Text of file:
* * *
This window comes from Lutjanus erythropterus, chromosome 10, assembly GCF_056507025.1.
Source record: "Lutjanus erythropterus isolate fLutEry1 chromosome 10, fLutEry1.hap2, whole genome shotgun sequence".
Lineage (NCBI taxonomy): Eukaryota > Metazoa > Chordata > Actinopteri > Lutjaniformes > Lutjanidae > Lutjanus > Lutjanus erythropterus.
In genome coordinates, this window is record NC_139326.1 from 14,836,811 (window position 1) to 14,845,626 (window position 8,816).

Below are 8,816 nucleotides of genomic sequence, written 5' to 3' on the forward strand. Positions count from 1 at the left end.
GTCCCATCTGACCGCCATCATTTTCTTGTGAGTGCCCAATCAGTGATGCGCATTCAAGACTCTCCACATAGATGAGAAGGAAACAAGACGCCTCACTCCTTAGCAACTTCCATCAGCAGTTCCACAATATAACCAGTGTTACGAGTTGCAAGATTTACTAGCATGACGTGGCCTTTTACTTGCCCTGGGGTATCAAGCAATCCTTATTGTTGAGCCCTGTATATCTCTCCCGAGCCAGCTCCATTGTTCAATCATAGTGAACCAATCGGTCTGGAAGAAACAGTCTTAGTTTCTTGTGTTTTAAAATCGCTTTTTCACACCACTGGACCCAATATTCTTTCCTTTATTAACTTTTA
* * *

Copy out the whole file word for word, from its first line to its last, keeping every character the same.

This window comes from Lutjanus erythropterus, chromosome 10, assembly GCF_056507025.1.
Source record: "Lutjanus erythropterus isolate fLutEry1 chromosome 10, fLutEry1.hap2, whole genome shotgun sequence".
Lineage (NCBI taxonomy): Eukaryota > Metazoa > Chordata > Actinopteri > Lutjaniformes > Lutjanidae > Lutjanus > Lutjanus erythropterus.
In genome coordinates, this window is record NC_139326.1 from 14,836,811 (window position 1) to 14,845,626 (window position 8,816).

Below are 8,816 nucleotides of genomic sequence, written 5' to 3' on the forward strand. Positions count from 1 at the left end.
GTCCCATCTGACCGCCATCATTTTCTTGTGAGTGCCCAATCAGTGATGCGCATTCAAGACTCTCCACATAGATGAGAAGGAAACAAGACGCCTCACTCCTTAGCAACTTCCATCAGCAGTTCCACAATATAACCAGTGTTACGAGTTGCAAGATTTACTAGCATGACGTGGCCTTTTACTTGCCCTGGGGTATCAAGCAATCCTTATTGTTGAGCCCTGTATATCTCTCCCGAGCCAGCTCCATTGTTCAATCATAGTGAACCAATCGGTCTGGAAGAAACAGTCTTAGTTTCTTGTGTTTTAAAATCGCTTTTTCACACCACTGGACCCAATATTCTTTCCTTTATTAACTTTTA